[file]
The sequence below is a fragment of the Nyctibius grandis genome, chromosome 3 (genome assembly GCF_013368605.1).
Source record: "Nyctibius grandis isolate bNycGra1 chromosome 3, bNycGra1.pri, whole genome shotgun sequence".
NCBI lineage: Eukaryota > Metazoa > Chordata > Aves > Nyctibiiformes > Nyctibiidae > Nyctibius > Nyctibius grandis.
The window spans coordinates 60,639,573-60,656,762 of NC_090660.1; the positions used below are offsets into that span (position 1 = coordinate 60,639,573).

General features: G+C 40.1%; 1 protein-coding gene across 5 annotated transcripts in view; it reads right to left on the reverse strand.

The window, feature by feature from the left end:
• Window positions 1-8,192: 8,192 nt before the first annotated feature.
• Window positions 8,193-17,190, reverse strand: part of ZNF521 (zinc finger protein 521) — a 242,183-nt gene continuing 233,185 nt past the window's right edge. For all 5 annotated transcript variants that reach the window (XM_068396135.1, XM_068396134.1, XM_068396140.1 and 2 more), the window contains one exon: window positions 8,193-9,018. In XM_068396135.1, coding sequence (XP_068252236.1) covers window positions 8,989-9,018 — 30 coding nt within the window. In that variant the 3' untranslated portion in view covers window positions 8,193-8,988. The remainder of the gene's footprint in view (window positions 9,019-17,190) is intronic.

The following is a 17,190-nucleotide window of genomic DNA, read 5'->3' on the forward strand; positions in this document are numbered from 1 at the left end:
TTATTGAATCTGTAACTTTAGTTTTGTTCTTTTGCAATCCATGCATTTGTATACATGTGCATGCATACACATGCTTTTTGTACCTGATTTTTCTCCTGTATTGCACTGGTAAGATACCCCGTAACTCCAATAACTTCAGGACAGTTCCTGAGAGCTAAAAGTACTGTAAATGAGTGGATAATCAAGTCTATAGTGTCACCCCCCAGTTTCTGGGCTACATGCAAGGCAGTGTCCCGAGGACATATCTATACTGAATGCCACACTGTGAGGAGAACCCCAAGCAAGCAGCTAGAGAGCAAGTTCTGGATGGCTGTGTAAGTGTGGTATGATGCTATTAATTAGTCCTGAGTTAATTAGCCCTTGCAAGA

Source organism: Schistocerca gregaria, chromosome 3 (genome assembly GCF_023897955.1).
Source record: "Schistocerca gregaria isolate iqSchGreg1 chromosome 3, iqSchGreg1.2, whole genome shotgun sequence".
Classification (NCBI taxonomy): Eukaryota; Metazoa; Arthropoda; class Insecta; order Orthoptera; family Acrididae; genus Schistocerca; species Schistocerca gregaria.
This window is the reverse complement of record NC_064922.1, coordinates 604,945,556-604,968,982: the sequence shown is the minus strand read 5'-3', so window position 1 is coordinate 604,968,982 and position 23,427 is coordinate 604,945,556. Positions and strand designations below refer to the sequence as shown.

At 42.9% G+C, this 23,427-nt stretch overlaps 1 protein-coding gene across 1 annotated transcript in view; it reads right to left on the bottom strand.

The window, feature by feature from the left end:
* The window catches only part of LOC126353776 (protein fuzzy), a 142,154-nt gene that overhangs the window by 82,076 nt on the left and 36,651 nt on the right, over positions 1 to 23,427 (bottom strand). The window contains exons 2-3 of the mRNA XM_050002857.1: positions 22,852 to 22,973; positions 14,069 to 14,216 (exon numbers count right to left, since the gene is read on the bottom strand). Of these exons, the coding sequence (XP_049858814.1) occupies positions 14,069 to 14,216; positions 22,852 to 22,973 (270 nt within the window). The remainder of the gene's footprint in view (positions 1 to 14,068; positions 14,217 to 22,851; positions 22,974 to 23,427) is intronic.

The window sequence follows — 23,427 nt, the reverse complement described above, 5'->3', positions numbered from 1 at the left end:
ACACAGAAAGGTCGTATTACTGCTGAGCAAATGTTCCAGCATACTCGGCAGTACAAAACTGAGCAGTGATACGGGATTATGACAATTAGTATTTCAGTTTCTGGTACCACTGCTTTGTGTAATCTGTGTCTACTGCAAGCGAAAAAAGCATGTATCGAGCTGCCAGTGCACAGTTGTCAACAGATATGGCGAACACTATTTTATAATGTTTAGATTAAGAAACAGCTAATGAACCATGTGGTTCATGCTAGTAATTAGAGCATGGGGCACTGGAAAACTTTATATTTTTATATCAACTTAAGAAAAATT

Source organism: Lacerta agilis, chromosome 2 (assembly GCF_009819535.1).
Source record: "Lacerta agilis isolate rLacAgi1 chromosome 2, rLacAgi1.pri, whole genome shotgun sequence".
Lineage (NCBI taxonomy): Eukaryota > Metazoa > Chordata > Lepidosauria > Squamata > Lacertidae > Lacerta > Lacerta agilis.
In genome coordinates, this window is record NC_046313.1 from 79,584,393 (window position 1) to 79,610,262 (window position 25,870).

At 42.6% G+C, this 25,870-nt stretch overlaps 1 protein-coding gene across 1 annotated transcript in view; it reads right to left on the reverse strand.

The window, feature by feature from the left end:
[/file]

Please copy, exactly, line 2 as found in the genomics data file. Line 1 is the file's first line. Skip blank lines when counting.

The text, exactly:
Source record: "Nyctibius grandis isolate bNycGra1 chromosome 3, bNycGra1.pri, whole genome shotgun sequence".